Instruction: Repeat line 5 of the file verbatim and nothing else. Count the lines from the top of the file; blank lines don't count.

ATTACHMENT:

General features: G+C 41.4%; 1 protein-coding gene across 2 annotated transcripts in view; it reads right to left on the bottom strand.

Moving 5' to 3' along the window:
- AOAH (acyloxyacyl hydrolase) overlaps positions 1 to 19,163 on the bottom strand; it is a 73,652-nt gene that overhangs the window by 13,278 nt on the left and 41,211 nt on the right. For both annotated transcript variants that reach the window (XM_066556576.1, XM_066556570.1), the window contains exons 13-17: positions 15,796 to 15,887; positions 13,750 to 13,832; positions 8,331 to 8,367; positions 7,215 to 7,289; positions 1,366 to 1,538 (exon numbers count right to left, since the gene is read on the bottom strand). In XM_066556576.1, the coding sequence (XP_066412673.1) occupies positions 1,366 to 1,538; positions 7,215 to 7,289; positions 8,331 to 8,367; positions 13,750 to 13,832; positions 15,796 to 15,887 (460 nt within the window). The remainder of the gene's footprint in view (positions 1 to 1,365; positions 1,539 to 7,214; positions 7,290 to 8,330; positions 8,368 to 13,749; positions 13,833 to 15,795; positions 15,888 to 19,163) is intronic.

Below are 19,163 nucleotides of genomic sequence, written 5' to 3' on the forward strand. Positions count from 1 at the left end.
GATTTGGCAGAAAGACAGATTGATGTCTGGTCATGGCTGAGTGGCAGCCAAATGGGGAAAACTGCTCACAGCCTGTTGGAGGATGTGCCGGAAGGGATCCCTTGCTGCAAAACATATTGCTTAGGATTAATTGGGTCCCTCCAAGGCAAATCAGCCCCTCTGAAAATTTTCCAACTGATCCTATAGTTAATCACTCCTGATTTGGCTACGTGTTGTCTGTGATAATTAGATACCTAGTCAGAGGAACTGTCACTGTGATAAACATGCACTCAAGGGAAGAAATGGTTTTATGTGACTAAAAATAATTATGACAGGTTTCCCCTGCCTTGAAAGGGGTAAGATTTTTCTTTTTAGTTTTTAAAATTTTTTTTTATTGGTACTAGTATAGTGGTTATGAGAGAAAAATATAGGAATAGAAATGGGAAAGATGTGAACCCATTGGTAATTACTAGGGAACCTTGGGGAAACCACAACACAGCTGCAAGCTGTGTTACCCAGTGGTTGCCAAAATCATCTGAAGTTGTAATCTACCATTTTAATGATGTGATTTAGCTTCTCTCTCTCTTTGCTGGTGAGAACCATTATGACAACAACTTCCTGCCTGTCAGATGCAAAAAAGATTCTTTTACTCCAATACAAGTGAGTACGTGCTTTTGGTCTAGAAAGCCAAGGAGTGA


GATTTGGCAGAAAGACAGATTGATGTCTGGTCATGGCTGAGTGGCAGCCAAATGGGGAAAACTGCTCACAGCCTGTTGGAGGATGTGCCGGAAGGGATCCCTTGCTGCAAAACATATTGCTTAGGATTAATTGGGTCCCTCCAAGGCAAATCAGCCCCTCTGAAAATTTTCCAACTGATCCTATAGTTAATCACTCCTGATTTGGCTACGTGTTGTCTGTGATAATTAGATACCTAGTCAGAGGAACTGTCACTGTGATAAACATGCACTCAAGGGAAGAAATGGTTTTATGTGACTAAAAATAATTATGACAGGTTTCCCCTGCCTTGAAAGGGGTAAGATTTTTCTTTTTAGTTTTTAAAATTTTTTTTTATTGGTACTAGTATAGTGGTTATGAGAGAAAAATATAGGAATAGAAATGGGAAAGATGTGAACCCATTGGTAATTACTAGGGAACCTTGGGGAAACCACAACACAGCTGCAAGCTGTGTTACCCAGTGGTTGCCAAAATCATCTGAAGTTGTAATCTACCATTTTAATGATGTGATTTAGCTTCTCTCTCTCTTTGCTGGTGAGAACCATTATGACAACAACTTCCTGCCTGTCAGATGCAAAAAAGATTCTTTTACTCCAATACAAGTGAGTACGTGCTTTTGGTCTAGAAAGCCAAGGAGTGA